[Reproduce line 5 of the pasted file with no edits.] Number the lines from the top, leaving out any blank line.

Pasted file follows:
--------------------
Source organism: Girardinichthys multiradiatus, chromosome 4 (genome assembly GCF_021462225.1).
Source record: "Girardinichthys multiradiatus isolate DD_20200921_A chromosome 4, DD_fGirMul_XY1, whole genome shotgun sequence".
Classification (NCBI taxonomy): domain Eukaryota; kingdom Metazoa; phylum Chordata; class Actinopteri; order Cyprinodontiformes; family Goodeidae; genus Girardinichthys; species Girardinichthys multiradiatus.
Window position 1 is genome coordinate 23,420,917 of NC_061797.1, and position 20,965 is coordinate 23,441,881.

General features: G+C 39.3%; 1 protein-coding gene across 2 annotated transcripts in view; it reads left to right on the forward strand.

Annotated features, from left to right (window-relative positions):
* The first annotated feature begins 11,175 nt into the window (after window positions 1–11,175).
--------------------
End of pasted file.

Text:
General features: G+C 39.3%; 1 protein-coding gene across 2 annotated transcripts in view; it reads left to right on the forward strand.